Updated for 2015.
With the introduction of the Agency Workers Regulations in 2010, many Companies are believed to be using far more zero-hour contract workers now, instead of Agency temps. At Workline we get a lot of queries from people employed on zero-hour contracts, so here we look at these types of contracts in more detail.
There are basically three different types of working individuals:
- An Employee
- A Worker (someone who works on a e.g. casual basis or is an agency temp)
- Someone who is self-employed (i.e. a freelancer or contractor – for more information on determining your legal status if you are a contractor, see our IR35 Guide).
It is important for the individual and the employer to establish their status, as:
- Employees generally have more employment rights than Workers or those who are Self-Employed (see our Guide to your Employment Rights here)
- There is a difference in National Insurance contributions, tax and benefits between Employees/Workers and those who are Self-Employed.
(To read about Internships/Work Experience see our Interns article here. For more information on unpaid Volunteers and Voluntary Workers see our new article here)
If you are employed on a Zero-Hour contract
You will generally be a Worker if employed on a zero-hour contract (some zero-hours contracts can be full employee contracts, although this is more unusual). A Worker is a broader category than an ‘employee’, introduced by European Union legislation (although there is no EU definition). A worker is anyone who works for an employer under a contract of employment (but this may be a written contract or not and the contract may not come directly from the Employer) and performs the work personally (which can include some freelancers).
Workers are usually:
- Agency workers (‘temps’) – the Agency who finds you work pays your wages (or, if you are a Contractor, you may get work through an Agency but an Umbrella company pays your wages), and the Company who hires you pays a fee to the Agency for your work.
- Short-term Casual Workers hired directly by the Employer (often with a written contract and usually paid via PAYE, with tax and national insurance contributions deducted) – Casual Workers are not usually part of the permanent workforce but supply their services on an irregular or flexible basis or have a ‘minimum guaranteed hours’ or ‘zero-hour’ contract.
- Some Freelancers and Contractors – there are occasions when those who are self-employed for tax purposes may be classified as ‘workers’ for employment rights purposes – including when a self-employed person is personally providing a service under a contract for another party to a client (i.e. not providing services directly to the client or business). You cannot be a ‘worker’ if you are self-employed and the contract between yourself and your client includes a genuine right entitling you to ‘substitute’ someone else to do the work.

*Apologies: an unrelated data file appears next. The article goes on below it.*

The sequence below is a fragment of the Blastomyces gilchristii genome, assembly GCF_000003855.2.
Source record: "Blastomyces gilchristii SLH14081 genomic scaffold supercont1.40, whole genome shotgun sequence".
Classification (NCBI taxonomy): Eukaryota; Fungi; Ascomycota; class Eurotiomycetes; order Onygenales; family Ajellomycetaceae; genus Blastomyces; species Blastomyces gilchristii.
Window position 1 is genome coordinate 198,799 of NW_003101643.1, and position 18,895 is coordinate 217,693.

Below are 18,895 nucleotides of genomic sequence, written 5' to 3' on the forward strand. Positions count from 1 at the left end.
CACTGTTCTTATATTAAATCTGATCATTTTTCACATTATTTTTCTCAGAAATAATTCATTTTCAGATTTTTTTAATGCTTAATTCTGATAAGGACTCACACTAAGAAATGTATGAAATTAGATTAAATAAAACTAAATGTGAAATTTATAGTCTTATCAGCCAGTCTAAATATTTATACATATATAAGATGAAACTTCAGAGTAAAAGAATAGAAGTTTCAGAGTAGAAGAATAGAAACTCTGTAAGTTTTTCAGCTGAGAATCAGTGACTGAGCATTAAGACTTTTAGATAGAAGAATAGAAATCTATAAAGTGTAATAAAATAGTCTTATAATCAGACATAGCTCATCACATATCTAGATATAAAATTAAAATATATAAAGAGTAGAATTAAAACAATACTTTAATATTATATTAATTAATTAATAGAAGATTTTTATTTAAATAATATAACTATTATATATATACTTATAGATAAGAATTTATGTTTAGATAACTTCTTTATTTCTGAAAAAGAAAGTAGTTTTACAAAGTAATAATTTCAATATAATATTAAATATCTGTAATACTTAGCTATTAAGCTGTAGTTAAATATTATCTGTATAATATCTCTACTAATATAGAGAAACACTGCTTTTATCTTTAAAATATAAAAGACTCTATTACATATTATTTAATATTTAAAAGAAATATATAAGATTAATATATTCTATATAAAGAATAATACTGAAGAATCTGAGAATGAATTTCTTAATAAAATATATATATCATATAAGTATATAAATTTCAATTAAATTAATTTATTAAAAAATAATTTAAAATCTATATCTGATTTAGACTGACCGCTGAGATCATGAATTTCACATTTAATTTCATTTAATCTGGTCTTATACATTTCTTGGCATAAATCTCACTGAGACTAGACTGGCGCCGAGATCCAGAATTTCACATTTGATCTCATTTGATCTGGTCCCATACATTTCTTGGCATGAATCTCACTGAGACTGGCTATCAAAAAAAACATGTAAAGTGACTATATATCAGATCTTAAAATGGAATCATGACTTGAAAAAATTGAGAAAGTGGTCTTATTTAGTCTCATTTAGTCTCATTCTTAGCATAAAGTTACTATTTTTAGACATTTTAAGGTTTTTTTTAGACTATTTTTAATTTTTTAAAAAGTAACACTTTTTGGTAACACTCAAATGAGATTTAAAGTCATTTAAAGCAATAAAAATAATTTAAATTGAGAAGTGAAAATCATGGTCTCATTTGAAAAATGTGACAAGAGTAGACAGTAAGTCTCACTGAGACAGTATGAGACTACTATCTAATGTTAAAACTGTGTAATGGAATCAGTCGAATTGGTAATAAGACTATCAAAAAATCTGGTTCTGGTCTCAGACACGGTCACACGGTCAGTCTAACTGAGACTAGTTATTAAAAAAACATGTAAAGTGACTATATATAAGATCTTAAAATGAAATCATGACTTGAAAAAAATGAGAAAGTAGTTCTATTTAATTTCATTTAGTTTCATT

What are zero-hour contracts?
- They are contracts that give businesses a high degree of flexibility as they give no guarantee to the individual worker of a minimum number of working hours, so the individual worker can be used as and when required, and is only paid for the hours they work.
- The worker will not obtain ‘employee’ status generally, and will not build up any continuity of service (if the contract is appropriately written and accurately reflects the relationship between the employer and the worker).
- The worker should not be required to undertake any work that is offered and there should be no detriment to them if they decline work or work for another company. Otherwise this would indicate they have employee status, it is called ‘mutuality of obligation . ‘Mutuality of obligation’ is a key requirement for a contract of employment – where the employer is obliged to offer and pay for work and the employee is obliged to accept and perform the work. Exclusivity Clauses (where a worker is not ‘allowed’ to work for another Employer) should not exist and on the 26th June 2014 the Government announced they would ban these clauses. More details will follow as we know more!
- For a zero-hour contract to be legitimate there must not be any mutuality of obligation between assignments given to and accepted by the worker (and this means that holiday entitlement should not accrue between assignments, only during the period of an assignment). If you are an Employer and need help calculating your zero-hours workers’ holiday entitlement, as there are many issues here to keep abreast of, please talk to Lesley Furber at The HR Kiosk, as she has experience of providing this help.
- See our June update about zero-hours contracts here and the Government review of these types of contracts.
- In Mid December 2013 Vince Cable announced the start of a consultation on the use and nature of zero-hours contracts, looking for views from various stakeholders, up to until March 2014. BIS has highlighted concerns at the use of exclusivity clauses preventing staff from working with multiple employers and the apparent lack of transparency of the contracts from both the employers and employees perspective.
- In April 2014, the Labour leader Ed Milliband said that workers on zero-hours contracts would have the right to request a contract with a minimum amount of work after 12 months with the employer. He also promised workers on zero-hours contract would be free to work for other employers and have the right to compensation if shifts were cancelled at short notice, if Labour come into power after the General Election in 2015.
- On 26th June 2014 Vince Cable announced legislation would be introduced to ban ‘Exclusivity Clauses’ (which stop workers working for another Employer). You can read about this here and the consultation that started at the end of August 2014 here.